Call me an incurable optimist, but I can’t help wonder whether the recent jarring fall in the price of gold to near the psychologically-key $300 per ounce level may be a sign that the worst is over in the global stock market.

Gold has shot up in recent months partly because it is seen as a safe store of value at a time of cratering equity markets, corporate scandals and worries about developments in the Middle East. Now that yellow stuff is getting cheaper again. A straw in the wind, perhaps. But without investing erroneous mystique in this metal, I think its recent fall from highs is the market’s way of telling us that better times may be ahead.

On the other hand, if an when the U.S. goes after Iraq, gold may go into hyperspace for a while.

Attack the idea, not the man

Journalist and writer of various leftist economic tomes, Will Hutton, comes in for a bit of a Fisking in this week’s edition of The Spectator magazine, as mention previously by Paul Staines.

Normally, I would be cheering such a piece on but I have my reservations about such articles. It is of course dead easy to belittle a person’s opinions, however dumb, by pointing to examples of hypocrisy. However, it always better and more intellectually powerful to confront a person’s views as such and argue about whether they are sensible or not rather than go after a person’s character. I recall reading Paul Johnson’s book Intellectuals some years ago in which his basic theme was that, whatever one might think of Rousseau, Hemingway and so on, they were all basically shits.

I like to think that we try to play a loftier game here at Samizdata. The libertarian meme will spread much faster if it is propelled by fairness and good manners. Well, most of the time.

Eastenders and Statism

I’d just like to say how impressed I was by the insightful piece on soap opera television by Patrick Sullivan the other day. It kind of chimes with an observation I made about the profoundly anti-business culture on television drama several months ago on Samizdata.

For me, what is so god-awful about Eastenders, and for that matter other soaps in the UK like Emmerdale Farm, Coronation Street and so on, is that they represent human beings as essentially victims of events, not as efficatious beings. If anyone is portrayed as strong, it is either a woman who is showing her strength by having to resist the charms of a dodgy man, or a crook or thug using his ‘strength’ to overpower or trick someone else. People in business rarely get presented in a positive light. Take Coronation Street. The shopkeepers and pubowners seem fairly wholesome types, if rather pathetic, put-upon folk who clearly are bored by the grind of their jobs. Any major businessman is a crook – period.

Another theme of British soaps is betrayal. Husbands and wives cheat on each other relentlessly. Indeed, infidelity, between married couples and long-term partners, is a constant theme. And lack of trust and loyalty is shown all the time in business.

In mitigation, all I can say is that the scripwriters feel that issues like betrayal and dishonesty add lots of spice to the stories, whereas wholesome behaviour is bound to be boring. I kind of understand that, but I think nevertheless that the genre in the UK is overwhelmingly skewed in one direction. Another problem is that soaps – with the odd glorious exception – rarely contain much deliberate humour. If you do laugh at a soap star it is usually at their expense for crummy acting or a silly voice.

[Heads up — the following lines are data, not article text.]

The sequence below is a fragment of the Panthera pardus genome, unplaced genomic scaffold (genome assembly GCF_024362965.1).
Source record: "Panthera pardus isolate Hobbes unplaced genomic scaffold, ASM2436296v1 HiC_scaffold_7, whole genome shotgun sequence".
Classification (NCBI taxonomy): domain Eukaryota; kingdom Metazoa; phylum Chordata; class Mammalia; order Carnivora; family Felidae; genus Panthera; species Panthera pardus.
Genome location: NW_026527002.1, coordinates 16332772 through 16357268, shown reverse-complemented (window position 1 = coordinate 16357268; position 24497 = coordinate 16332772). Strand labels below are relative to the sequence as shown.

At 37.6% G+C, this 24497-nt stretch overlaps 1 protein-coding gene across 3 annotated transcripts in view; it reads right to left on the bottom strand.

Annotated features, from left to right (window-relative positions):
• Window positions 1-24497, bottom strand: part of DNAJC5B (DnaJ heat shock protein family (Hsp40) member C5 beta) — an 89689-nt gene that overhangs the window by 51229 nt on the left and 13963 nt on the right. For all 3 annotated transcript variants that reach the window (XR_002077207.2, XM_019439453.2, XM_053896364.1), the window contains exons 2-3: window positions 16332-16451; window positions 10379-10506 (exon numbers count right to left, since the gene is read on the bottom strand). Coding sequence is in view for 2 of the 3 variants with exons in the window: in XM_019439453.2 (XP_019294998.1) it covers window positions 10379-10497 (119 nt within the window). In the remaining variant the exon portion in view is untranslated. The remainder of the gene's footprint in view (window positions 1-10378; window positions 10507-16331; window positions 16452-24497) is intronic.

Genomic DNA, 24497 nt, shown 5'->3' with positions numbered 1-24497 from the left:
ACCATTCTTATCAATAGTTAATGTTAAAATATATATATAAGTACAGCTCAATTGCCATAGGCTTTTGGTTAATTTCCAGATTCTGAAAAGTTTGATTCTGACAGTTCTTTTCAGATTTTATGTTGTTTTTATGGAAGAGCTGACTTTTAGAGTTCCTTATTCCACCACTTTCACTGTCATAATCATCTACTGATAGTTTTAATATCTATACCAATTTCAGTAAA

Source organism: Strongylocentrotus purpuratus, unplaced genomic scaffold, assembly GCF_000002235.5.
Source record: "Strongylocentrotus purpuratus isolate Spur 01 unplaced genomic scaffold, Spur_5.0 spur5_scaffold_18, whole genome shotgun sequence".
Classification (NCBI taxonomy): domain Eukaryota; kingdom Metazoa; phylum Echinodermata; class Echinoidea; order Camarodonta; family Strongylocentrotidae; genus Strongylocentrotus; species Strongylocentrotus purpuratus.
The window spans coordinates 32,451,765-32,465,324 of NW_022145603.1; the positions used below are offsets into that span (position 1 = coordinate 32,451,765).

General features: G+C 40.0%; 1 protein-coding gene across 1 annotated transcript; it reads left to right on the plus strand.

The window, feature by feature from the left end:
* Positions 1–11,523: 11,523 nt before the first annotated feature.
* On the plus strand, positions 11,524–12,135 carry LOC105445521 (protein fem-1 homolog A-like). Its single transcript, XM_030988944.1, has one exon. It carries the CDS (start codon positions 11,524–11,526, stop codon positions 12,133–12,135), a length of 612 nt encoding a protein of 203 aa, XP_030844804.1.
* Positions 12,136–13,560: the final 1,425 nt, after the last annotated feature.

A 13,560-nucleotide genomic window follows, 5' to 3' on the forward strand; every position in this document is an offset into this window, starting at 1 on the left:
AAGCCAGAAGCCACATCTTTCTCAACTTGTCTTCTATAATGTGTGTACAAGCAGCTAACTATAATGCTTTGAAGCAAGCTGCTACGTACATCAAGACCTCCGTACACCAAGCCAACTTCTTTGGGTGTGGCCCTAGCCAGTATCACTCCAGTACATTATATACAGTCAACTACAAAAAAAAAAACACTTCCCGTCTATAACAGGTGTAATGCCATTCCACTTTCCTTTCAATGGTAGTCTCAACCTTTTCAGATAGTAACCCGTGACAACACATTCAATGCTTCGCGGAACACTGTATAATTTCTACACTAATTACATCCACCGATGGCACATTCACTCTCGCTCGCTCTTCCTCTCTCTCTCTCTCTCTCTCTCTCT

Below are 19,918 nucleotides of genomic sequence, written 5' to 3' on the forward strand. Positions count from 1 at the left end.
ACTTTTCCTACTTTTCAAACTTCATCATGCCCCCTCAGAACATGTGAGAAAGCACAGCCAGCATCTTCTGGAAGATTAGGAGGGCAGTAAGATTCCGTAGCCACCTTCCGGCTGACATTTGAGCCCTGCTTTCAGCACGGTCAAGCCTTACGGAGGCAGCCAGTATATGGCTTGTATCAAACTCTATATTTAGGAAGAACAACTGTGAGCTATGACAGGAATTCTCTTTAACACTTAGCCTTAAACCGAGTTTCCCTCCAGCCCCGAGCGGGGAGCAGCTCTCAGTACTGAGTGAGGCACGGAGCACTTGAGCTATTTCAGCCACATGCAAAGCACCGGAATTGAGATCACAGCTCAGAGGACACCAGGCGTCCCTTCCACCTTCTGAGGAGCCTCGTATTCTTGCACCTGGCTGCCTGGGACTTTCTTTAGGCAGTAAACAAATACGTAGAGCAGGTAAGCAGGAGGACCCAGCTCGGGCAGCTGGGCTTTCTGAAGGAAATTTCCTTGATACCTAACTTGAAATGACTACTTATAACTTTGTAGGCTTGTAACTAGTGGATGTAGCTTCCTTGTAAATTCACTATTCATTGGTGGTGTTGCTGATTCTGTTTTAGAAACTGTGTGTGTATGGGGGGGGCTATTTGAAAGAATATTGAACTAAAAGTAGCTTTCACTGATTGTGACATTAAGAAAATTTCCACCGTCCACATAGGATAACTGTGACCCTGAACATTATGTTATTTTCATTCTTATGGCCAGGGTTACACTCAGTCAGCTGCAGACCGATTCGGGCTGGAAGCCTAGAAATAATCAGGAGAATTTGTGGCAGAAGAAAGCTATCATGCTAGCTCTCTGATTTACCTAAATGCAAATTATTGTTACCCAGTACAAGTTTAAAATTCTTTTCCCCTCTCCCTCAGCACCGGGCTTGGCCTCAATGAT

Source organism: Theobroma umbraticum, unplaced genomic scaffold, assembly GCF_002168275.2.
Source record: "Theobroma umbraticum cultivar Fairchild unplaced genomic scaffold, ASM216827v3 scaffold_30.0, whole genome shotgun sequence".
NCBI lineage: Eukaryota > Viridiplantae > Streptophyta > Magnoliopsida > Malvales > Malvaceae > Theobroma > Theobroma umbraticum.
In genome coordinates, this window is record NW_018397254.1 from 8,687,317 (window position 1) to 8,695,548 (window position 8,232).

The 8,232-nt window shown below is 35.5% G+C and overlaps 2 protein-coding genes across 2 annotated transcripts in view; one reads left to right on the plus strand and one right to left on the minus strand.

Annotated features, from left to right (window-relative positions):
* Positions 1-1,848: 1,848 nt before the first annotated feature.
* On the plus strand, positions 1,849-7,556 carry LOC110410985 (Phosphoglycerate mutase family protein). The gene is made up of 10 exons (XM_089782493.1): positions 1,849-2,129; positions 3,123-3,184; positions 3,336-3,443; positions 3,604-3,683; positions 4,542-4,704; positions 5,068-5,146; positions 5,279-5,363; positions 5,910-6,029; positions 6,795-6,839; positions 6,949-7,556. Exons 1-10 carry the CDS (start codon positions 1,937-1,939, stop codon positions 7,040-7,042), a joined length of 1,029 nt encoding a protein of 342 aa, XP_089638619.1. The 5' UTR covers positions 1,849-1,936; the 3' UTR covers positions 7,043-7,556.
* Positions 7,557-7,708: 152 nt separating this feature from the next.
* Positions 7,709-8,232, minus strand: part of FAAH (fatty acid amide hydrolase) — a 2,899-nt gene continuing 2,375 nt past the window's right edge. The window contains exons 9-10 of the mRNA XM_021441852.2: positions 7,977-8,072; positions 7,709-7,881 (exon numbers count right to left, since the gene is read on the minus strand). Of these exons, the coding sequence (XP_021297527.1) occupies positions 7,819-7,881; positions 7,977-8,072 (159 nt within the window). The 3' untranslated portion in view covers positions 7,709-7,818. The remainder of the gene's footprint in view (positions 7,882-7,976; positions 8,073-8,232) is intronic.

If you watch a British soap for any length of time, you come away with one abiding message – Life Sucks. Which is pretty much why I loathe the whole lot of ’em.

Bring back Dallas…at least they were rich!

Killing Monsters is good for you

Newly-installed Church of England Archbishop Rowan Williams, about whom I made a brief mention on the blog yesterday seems an opinionated fellow, but I don’t want to discuss his particular insights on the possible invasion of Iraq, the bombing of Afghanistan or other foreign points. What really piqued my interest was his broad condemnation of consumerism, particularly the use by young children of video games, such as those which feature violence.

By happy coincidence, I have started to read a fascinating new book Killing Monsters: Why Children Need Fantasy, Super Heroes, and Make-Believe Violence by American comic book author and child psychologist Gerard Jones, who has written about how violent video games like Doom or Tomb Raider can in reality help children to master insecurities and fears of all kinds.

Jones explores the many fantasy games now on the market, the importance of superheroes in comics and television, ending with the broad conclusion that this stuff is essentially good for children rather than harmful. He points to the fact that during the 1990s, when such games became wildly popular in the United States, teenage violence decreased. Of course, some horrific school shootings prompted commentators to wonder whether video games were making youngsters more violent, but Jones’ book tends to weaken that argument quite strongly.

He even shows how comics, action hero films starring the likes of James Bond or Spiderman can in reality help children suffering from low self confidence become stronger, more assertive (in a good way), and better suited to coping with the inevitable difficulties of adulthood. In many ways the book is a re-working of the need for fantasy and make-believe in childhood development.

His analysis is light-years away from that of Archbishop Williams, and I would guess, from that of many mainstream commentators for whom video games are just another dread feature of global capitalism. For me, the profusion of amazing games and top-notch films are one its great glories.

The passing of a great pilot

de Havilland Mosquito

I am a near-religious reader of the Daily Telegraph obituary page, full of larger-than-life aristocrats, obscure explorers and dozens of extroardinary men and women who served during the Second World War. A classic of the genre is in today’s paper about the late Group Capt John “Cat’s Eyes” Cunningham, a famous night-fighter pilot and post-war civilian test pilot who was associated for many years with the de Havilland aircraft company, and no doubt Perry has heard all about his exploits*. I met him several years ago in Hatfield to see the restoration of a 1950s British fighter plane called the Venom, which my father worked on as a navigator around the time of the Suez Crisis of 1956. Anyway, give it a read. A must for aircraft nuts like yours truly.

* [Note from Perry: I also met John Cunningham many years ago]

God’s idiot

Newly-elected Archbishop of Canterbury…